FEMA helps fire-ravaged communities

CREEK COUNTY, Okla. - More than 93,000 acres have been charred by wildfires in Oklahoma.

Six days after the fires began, at least 10 continue to burn across the state.

Most of the destruction, nearly 60,000 acres, has occurred in Creek County where large fires have raged near Mannford and Drumright and at least 70 structures were destroyed.

To get an idea of the devastation, watch aerial footage of the damage the wildfires left behind.

On Tuesday, conditions are improving as most of the fires are now small and no other homes are threatened.

All roadways that had been closed due to fires and smoke are now open, according to the Oklahoma Highway Patrol.

Speed limits are, however, reduced to 45 miles per hour in the following areas:

  • SH-33 between SH-99 and SH-66. This is between Drumright near the Turner Turnpike.
  • SH-48 between SH-51 and SH-66. This is from just west of Mannford to near Bristow.

Drivers are urged to remain alert to emergency crews working in these areas.

FEMA is stepping in to help Oklahoma pay for all the resources being used to fight the wildfires. The agency has approved Oklahoma's request for grant money.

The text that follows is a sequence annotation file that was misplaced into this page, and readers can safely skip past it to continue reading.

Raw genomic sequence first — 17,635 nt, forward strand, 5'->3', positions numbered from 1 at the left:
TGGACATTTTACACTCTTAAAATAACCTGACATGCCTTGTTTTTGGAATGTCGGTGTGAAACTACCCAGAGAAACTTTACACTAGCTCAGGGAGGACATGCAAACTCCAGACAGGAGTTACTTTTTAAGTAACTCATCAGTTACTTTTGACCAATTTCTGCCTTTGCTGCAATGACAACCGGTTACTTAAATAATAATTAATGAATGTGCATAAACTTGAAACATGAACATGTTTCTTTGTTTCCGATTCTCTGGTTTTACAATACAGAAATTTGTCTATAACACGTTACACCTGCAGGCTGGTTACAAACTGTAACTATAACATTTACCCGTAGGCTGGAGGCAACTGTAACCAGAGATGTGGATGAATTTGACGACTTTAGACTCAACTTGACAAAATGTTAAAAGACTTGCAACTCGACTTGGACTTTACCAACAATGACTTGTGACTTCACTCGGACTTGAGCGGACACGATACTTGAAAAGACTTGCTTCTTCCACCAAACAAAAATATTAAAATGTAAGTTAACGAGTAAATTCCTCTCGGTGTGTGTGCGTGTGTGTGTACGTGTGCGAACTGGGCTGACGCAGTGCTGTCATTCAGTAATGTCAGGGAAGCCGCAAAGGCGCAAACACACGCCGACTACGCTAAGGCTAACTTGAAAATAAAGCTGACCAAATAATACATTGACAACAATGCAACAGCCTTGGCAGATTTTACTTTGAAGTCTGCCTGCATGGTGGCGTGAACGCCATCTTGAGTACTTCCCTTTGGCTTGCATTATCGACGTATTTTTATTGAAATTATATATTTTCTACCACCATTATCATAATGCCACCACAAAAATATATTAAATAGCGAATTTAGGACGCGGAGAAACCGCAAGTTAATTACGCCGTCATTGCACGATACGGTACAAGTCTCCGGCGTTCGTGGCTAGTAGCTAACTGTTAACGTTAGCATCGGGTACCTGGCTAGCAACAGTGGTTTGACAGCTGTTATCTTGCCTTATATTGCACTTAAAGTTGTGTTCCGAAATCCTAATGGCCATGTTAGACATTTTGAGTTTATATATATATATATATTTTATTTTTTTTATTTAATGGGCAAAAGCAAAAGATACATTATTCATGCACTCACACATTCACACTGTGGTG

FEMA will reimburse local governments, volunteer fire departments and first responders to help them replenish spent materials, supplies, equipment and recoup other expenses.

Red Cross damage assessment teams deployed to Creek County Tuesday. Three shelters remain open for residents displaced by the fires.

  • Mannford First United Methodist Church @ 100 E. Greenwood Ave.
  • Cushing Senior Center @ 203 E. Cherry
  • Lexington Slaughterville First Baptist Church @ 10101 60th St.

The Red Cross is also providing two on-site canteens in Creek County for emergency responders.

There are a number of ways you can help victims recover from the destruction of those wildfires.

Check out a list of businesses accepting donations.

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